Book Review: Sofi Mendoza’s guide to getting lost in Mexico


   Sofi Mendoza’s guide to getting lost in Mexico

author:  Melin Alegria

2007, Simon and Schuster

Main character:  Sofi Mendoza

If you’re a teenage girl growing up in California with friends who like to party, and the guy you most want to party with is going to be at what promises to be a very hot party this weekend, you’d probably disobey your parents and go to the party.  Even if the party were across the border in Mexico.  And that’s what Sofi Mendoza does.  And that’s just what she shouldn’t have done!!

 Sofi is so Americanized that she only knows a little of the Spanish she’s learned in school.  She doesn’t know the hardships her parents faced in Mexico and she even thinks the ethnic slurs her White American friends have adapted are cute and funny.  Things change abruptly for Sofi when she is detained in Mexico longer than she’s ever expected. Through situations which arise, she learns a lot about the country from where her family came, about her family and about herself.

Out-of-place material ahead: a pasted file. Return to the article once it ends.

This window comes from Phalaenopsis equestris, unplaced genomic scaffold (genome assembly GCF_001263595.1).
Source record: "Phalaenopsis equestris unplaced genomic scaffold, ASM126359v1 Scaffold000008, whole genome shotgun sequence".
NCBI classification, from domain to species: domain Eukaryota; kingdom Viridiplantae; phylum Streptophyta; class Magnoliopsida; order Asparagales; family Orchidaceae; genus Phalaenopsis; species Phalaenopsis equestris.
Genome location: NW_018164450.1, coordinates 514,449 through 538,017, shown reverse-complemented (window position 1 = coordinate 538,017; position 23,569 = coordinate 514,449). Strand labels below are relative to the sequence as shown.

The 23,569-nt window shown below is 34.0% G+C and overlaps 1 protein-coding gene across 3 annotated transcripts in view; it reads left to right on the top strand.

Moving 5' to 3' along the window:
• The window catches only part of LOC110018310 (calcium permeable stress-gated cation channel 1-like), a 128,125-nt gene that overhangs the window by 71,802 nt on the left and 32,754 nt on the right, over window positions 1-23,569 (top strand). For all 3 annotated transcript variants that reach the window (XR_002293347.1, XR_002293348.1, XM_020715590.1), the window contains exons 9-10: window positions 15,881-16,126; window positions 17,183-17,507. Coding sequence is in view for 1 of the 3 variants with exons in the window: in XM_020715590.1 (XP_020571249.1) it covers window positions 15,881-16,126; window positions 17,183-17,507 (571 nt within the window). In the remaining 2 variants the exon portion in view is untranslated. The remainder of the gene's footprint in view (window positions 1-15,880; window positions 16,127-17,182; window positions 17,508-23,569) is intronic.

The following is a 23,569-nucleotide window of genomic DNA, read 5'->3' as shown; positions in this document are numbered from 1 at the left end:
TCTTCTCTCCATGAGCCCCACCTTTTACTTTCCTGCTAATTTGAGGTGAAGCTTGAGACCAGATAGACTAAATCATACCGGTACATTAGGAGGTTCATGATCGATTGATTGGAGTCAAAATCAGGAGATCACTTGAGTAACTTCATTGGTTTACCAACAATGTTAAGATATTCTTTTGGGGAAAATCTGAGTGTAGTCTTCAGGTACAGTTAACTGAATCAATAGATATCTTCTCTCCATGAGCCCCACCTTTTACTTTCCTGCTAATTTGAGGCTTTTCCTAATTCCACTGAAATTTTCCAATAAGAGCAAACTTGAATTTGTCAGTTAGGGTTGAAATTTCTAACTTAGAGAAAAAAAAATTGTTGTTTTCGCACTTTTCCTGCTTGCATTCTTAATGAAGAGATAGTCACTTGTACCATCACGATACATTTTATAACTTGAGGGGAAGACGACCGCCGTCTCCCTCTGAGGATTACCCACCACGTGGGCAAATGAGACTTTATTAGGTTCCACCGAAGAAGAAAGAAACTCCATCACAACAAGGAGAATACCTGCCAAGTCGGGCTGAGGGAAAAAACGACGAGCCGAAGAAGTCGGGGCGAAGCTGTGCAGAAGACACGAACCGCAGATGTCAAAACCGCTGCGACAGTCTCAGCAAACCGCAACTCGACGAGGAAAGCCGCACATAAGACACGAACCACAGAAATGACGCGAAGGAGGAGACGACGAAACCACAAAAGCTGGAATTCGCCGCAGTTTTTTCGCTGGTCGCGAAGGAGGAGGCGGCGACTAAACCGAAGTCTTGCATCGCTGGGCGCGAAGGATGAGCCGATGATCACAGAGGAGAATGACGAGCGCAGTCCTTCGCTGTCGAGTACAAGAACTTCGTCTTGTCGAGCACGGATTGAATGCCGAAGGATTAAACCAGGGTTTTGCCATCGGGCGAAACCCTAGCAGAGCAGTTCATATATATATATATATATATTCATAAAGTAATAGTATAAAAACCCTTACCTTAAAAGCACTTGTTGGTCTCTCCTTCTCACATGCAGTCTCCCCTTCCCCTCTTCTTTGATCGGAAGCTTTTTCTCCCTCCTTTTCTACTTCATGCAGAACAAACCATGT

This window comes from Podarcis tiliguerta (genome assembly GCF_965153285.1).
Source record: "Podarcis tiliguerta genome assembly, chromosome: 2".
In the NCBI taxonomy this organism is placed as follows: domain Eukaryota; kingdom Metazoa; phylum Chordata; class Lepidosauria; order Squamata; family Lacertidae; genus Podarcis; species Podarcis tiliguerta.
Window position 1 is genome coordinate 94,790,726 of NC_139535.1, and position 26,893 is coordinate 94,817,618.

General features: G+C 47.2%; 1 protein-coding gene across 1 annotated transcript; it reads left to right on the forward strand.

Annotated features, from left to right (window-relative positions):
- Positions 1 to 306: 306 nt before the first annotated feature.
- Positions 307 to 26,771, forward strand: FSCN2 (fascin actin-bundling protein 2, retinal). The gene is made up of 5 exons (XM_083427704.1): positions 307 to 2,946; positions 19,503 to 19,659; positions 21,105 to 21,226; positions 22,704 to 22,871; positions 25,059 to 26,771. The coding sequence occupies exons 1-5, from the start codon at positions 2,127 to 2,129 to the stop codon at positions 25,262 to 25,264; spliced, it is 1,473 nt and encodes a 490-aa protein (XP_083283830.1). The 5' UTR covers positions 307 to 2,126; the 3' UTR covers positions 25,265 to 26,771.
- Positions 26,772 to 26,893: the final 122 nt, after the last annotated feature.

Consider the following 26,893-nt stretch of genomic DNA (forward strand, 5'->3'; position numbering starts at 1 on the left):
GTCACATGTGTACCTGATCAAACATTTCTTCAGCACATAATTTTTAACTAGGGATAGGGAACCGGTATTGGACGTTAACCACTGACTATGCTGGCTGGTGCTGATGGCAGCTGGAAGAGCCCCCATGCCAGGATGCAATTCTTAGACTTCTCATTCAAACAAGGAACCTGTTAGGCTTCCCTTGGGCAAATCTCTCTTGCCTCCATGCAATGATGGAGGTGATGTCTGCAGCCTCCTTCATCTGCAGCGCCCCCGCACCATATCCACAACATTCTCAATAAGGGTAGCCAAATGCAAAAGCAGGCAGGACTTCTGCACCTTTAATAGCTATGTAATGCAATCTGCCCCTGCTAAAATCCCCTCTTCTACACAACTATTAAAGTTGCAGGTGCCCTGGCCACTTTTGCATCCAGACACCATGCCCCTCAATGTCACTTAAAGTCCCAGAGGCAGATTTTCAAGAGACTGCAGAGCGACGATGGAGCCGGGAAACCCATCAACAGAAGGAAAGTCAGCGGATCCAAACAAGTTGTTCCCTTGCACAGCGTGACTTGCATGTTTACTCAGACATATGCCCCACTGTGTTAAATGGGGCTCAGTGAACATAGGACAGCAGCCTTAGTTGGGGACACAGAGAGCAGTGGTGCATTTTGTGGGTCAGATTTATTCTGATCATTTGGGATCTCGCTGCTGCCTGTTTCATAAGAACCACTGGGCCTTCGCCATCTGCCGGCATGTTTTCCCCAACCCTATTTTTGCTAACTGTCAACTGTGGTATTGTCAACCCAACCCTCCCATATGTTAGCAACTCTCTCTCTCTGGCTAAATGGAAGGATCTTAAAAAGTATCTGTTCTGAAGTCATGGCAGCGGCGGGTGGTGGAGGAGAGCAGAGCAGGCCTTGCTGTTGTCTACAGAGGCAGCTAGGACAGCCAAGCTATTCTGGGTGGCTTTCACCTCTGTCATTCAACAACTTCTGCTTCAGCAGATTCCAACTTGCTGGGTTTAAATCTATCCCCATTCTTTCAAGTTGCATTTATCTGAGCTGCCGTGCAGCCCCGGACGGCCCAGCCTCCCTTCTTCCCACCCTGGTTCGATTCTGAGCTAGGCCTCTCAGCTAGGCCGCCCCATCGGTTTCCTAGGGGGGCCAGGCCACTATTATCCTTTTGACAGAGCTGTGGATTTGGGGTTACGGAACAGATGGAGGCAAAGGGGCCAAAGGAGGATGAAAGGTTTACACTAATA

Melin Alegria, author of Estrella’s Quinceanera, based this story on a real incident of a US citizen who was detained in Mexico for several years while her citizenship was debated in court.  Alegria developed the occurence into an energetic and engaging plot which brings to light many issues facing young Mexicans today.  The story almost ends too soon as situations are easily maneuvered.  The book maintains a feel of authenticity with sprinklings of Spanish, vivid descriptions of places and well developed characters.  It helps to know that there is a glossary at the back of the book. 

While young Latinos will enjoy this book, any young person who reads it will enjoy the quick moving plot and should enjoy a glimpse into another culture.

themes:  Mexican culture; immigration; family; education